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This past summer, as part of an NEH seminar on Dante. I visited the beautiful town of Assisi, home of St. Francis. While we were there, we were given a tour of the spectacularly frescoed Basilica of San Francesco d’Assisi by one of the Franciscan brothers. It’s an awesomely (in the true sense of that word) impressive place—a testament to the incredible (and continuing) impact of Francis’ example on generations of Christians.
But one of the things that struck me most came when we visited the room that held some of the Francis’ few belongings, saved by his disciples—among them, a cloak and, surprisingly for the barefooted Francis, shoes. These all, our Brother told us, were gifts from the Lady Jacoba. And then he told us her story:
A Roman noblewoman, Jacoba dei Settesoli married into the Frangipani family but was widowed young. When Francis came to Rome to seek permission for his order from the Pope, Jacoba went to hear him preach and then invited him to her house to seek his advice about how she could live a devoted religious life. But Francis urged her to remain outside of the cloister—and some traditions have it that he established the 3rd Order Lay Franciscans for her. She turned over her business affairs (and substantial landholdings) to her sons and devoted her life to charity, providing, for example, substantial financial backing to Franciscan works.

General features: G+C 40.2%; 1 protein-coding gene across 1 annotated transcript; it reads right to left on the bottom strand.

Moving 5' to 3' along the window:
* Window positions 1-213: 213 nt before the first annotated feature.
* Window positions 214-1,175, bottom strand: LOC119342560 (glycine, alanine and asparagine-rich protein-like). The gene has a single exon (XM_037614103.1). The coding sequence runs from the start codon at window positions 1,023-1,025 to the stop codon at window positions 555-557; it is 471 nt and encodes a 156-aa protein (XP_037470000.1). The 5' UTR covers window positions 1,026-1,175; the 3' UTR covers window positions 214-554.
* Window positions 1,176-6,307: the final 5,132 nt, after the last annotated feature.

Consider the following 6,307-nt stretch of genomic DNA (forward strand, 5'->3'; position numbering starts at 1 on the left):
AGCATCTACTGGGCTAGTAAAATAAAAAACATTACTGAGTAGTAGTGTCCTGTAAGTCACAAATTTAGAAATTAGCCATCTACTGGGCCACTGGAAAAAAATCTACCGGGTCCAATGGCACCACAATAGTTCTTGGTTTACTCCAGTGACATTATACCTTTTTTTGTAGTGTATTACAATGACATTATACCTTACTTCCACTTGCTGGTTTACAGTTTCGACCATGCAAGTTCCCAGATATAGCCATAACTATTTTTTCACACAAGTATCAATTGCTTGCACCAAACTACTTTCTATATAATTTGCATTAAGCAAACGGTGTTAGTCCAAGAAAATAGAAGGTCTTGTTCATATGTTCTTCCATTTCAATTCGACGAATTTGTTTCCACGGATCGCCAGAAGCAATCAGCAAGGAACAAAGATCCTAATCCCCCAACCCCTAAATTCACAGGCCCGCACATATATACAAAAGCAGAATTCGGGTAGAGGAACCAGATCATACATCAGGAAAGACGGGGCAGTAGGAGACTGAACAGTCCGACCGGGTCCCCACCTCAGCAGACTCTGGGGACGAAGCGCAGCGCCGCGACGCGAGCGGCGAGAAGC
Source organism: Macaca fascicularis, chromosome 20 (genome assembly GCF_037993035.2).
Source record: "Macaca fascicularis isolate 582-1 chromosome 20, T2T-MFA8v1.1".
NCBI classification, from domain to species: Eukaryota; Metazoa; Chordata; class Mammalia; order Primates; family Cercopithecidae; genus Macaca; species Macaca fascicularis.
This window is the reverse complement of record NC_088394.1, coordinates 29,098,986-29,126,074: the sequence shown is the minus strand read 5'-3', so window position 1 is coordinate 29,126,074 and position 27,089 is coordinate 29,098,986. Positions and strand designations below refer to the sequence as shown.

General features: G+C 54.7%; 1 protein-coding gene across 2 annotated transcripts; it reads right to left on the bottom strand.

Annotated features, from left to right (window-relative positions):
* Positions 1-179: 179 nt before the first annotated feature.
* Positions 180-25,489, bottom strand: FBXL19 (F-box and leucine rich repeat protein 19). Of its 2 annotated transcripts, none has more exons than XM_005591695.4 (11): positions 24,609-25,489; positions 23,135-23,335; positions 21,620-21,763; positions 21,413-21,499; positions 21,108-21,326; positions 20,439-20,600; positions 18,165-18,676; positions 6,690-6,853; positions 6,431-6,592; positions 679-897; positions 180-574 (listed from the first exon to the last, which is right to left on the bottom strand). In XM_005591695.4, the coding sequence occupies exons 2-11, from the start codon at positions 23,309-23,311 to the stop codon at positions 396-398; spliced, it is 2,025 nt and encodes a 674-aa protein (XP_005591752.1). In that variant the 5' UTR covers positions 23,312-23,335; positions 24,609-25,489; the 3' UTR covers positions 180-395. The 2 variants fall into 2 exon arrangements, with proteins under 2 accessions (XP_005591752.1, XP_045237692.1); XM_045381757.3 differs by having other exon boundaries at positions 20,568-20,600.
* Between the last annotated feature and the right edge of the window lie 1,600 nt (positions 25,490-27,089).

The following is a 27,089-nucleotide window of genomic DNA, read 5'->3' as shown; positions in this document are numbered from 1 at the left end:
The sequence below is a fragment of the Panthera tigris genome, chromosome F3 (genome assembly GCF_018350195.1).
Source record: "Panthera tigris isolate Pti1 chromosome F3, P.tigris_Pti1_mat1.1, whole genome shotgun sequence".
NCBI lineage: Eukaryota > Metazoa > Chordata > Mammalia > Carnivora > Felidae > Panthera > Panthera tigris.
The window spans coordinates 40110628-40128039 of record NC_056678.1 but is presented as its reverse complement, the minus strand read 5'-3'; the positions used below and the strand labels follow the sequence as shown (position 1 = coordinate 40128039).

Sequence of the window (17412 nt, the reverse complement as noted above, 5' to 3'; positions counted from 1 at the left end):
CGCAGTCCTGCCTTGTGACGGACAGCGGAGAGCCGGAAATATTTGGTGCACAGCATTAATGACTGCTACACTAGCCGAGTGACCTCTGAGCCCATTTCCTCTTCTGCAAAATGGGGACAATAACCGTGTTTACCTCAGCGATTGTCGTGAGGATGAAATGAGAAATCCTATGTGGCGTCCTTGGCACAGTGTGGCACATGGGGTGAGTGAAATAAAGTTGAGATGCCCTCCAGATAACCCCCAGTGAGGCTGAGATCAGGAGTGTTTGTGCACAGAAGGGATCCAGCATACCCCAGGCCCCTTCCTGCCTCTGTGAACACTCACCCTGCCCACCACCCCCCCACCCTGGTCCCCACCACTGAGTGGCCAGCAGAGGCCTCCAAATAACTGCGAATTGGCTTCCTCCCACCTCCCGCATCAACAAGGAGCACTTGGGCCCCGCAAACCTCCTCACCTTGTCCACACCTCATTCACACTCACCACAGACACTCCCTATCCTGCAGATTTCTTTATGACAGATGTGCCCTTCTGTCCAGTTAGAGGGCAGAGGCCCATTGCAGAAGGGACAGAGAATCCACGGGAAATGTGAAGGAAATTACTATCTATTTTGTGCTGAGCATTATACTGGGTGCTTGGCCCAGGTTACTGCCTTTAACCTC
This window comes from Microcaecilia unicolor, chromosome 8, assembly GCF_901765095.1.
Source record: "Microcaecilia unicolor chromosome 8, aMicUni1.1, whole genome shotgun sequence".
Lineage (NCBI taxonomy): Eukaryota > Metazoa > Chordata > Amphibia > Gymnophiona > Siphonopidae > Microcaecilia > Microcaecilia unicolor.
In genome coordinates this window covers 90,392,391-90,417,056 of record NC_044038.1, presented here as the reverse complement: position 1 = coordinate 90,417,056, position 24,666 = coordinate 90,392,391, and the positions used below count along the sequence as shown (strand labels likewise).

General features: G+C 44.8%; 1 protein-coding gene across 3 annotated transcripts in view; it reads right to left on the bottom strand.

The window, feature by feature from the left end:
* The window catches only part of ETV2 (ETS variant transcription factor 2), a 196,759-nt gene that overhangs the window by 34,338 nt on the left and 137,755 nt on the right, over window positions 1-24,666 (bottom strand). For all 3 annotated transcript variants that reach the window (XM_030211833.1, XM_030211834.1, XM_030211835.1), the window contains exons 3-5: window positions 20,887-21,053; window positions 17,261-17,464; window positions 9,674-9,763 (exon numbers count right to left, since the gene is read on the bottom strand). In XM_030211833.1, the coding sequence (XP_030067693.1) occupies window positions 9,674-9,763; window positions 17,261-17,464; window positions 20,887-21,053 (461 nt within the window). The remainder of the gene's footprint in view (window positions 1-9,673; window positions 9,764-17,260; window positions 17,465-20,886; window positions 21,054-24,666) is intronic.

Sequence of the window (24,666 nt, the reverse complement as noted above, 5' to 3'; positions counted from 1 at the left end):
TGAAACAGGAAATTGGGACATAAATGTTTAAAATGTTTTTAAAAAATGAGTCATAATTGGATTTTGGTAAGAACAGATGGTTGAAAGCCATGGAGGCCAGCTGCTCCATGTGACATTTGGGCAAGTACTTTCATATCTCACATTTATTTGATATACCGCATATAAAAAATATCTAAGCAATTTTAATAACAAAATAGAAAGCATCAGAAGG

She also became Francis’ close friend. And here’s where the shoes and the cloak come in: so close of a friend that she was the only one who could (or would) convince Francis as he grew sicker in his last days to take better care of himself and put on some shoes already.
She’s also the person he wanted with him as he was dying. He sent for her, but as legend has it, she was already at the gates, bringing with her the delicious almond cookies she was known for—and which he especially liked.
When she arrived in Assisi, Francis’ disciples—in the manner seemingly common to all disciples—didn’t want to let her in; in this case, because she was a woman, forbidden to enter the monastery. But Francis wouldn’t hear of it and demanded that “Brother Jacoba” should be welcomed. She remained with him until he died. And when she herself died, she was buried in the basilica’s crypt, near Francis. And to this day, Franciscans exchange almond cookies on the date of Francis’ death, acknowledging her sweet role in his life.
In the great splendor of that Basilica and the grand narrative of Francis’ life that it presents, I was deeply moved that the Brother took time to tell us this smaller story. Awed by their goodness and their seeming strength, I think we sometimes forget that saints need taking care of, too. And that the work of providing sturdy shoes and favorite cookies and deep friendship is equally God’s work. Thanks be to God for the Lady Jacobas of the world, and what they make possible in the lives of the saints. And for the comfort that comes from friends who show up, even before we know we need them.